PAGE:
In September, Cabarrus County Government and Cabarrus Health Alliance held a County Leadership Forum on Opioid Abuse. First-responders, law enforcement, elected officials and medical outlets from all over the county attended.

Recognizing current resources to combat the opioid crisis, the group held a brainstorming session. The results were to come up with “more outreach and education to the public, diversion courts to address low-level drug crime, and peer support,” according to Cabarrus County.

Beam explains the resources offered by CHA. “We have a drug-free community grant to work on prevention. In July 2016, we implemented a syringe exchange program. On Mondays, Wednesdays and Fridays, people can bring in dirty syringes and we’ll dispose of them and provide them clean ones. To counter communicable diseases, we send them to our clinic for testing.

“We have medication take-back events. All our local pharmacies participate on the same day. We’re educating youth. For example, a teenager gets her wisdom teeth pulled. She thinks she needs to finish her pain medications because she’s always had to finish her antibiotics.

“We have a standing order for naloxone so you don’t need a prescription. Naloxone is very accessible. We have kits available free of charge. It provides access to a lifesaving medication.”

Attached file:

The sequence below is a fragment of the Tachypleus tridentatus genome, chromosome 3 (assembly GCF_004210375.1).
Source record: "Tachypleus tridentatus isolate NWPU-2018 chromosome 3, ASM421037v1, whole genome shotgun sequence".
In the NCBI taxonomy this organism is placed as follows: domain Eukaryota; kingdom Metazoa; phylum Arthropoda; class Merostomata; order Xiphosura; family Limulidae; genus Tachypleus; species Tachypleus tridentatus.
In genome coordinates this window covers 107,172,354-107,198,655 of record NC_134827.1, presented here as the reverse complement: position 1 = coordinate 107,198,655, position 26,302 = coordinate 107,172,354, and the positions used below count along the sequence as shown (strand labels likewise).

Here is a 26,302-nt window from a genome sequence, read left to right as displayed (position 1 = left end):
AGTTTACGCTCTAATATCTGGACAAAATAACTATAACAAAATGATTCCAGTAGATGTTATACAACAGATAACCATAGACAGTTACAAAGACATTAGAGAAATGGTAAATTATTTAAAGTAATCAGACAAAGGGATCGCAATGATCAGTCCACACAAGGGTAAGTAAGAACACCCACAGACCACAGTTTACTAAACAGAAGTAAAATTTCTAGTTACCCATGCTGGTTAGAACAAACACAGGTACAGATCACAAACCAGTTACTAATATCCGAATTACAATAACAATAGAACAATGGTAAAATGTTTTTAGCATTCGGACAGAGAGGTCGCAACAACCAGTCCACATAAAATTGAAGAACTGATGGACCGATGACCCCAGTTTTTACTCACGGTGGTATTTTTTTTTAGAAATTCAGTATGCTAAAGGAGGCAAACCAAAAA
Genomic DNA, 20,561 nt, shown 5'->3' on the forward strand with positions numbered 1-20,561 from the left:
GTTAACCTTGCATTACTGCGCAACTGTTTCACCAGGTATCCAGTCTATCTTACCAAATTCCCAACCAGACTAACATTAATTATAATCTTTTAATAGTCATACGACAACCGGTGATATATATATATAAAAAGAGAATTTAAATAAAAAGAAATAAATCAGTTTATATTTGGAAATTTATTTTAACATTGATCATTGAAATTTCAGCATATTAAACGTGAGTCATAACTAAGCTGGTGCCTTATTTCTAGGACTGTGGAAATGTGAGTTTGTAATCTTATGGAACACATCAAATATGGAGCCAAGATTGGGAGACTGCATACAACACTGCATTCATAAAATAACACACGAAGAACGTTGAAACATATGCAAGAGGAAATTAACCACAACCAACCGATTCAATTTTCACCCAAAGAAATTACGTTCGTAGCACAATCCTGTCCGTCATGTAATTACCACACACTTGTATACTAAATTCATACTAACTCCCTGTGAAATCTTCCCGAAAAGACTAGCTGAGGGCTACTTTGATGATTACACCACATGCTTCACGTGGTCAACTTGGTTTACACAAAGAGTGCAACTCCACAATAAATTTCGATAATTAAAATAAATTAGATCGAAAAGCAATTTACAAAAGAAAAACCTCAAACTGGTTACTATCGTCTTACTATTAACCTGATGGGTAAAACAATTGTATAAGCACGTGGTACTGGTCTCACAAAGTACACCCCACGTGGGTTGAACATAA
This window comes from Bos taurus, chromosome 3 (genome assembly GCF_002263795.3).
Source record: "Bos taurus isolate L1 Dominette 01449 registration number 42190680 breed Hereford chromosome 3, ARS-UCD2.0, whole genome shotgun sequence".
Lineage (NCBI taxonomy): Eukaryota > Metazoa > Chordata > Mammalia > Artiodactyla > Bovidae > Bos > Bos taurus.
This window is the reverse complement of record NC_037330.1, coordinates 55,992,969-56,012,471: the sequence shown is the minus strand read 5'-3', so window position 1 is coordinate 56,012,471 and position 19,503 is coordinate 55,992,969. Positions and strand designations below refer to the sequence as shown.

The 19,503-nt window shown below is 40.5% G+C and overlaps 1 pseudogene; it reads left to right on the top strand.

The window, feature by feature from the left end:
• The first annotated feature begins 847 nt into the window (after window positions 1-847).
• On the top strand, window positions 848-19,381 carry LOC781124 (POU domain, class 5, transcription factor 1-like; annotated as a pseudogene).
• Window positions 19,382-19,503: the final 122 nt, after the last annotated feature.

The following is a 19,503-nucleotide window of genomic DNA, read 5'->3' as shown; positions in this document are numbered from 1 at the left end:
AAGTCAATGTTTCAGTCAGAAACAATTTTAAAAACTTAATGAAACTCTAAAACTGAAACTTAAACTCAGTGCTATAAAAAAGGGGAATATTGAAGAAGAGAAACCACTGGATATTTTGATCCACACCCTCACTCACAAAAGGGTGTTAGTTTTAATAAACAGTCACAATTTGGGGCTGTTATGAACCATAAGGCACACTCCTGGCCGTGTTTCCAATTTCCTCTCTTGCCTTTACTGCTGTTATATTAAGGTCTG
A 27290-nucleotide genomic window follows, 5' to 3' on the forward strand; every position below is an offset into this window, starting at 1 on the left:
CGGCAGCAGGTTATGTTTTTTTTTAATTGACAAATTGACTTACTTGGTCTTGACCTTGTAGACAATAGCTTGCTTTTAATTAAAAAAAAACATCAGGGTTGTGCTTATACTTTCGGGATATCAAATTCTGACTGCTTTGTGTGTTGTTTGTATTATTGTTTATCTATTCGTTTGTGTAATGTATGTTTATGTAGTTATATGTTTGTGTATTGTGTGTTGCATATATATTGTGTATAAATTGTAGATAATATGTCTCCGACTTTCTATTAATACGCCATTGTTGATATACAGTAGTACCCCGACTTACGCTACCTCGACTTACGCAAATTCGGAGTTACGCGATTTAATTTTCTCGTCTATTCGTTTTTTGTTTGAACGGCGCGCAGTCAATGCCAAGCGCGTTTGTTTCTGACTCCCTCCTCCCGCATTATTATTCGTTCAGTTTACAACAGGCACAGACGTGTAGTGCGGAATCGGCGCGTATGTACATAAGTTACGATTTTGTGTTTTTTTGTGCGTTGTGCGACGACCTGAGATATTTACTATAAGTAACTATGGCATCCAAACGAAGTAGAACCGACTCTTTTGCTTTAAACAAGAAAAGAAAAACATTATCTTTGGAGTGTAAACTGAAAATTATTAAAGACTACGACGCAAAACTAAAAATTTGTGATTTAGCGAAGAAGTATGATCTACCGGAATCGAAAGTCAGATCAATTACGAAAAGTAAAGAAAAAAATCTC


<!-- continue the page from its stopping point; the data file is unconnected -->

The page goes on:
“We’re partnering with Cabarrus Health Alliance (CHA) and Cabarrus County Schools to target 8th and 9th graders,” Chief Gacek adds. “Those between the ages of 13 and 16 begin experimenting. The D.A.R.E. program may not necessarily cover this. We’ve had two community conversations in Cabarrus County schools so far: at Concord High and Jay M. Robinson. In a city of 90,000, we’re not filling up auditoriums to educate the public and community.”

While trying to educate the public, the Concord Police Department is also going after the dealers. “In September, we arrested 18 death peddlers; that’s what I like to call them. Eighty-eight charges were brought against them. The numbers of overdoses have decreased since then. Is it an unmistakable coincidence?”

“It was called Operation Gray,” Beam adds. It was the arrest of high-level dealers. Did that limit access to heroin? There were 45 overdoses in September, 21 in October. Why?

“EMS started doing their own heat map for opiate overdoses that they’re responding to and where they’re responding. You’d think it might be along the I-85 corridor but it’s not. It’s right down the middle of the county.”

On a positive note, North Carolina Governor Roy Cooper has signed the Strengthen Opioid Misuse Prevention or STOP Act into law. Targeted at reducing the numbers of prescriptions written, it allows doctors to prescribe no more than a five-day supply of opioids, rather than the customary 30-day. In addition, doctors writing prescriptions have to turn them in to the state electronically. At this point, this only applies to new prescriptions and doesn’t impact cancer patients and those being treated for chronic pain.

Chief Gacek says it’s time to take the gloves off. “We have to have an honest conversation. People think, ‘They (drugs) don’t affect me or my son or daughter,’ but they have a full medicine cabinet. It could be the straight-A student or the star of the football team. Users can’t willpower their way out of addiction. Get your medications out of the house! Use the least amount as necessary (of a prescription). This is the gateway drug to death.”

Article By: Kim Cassell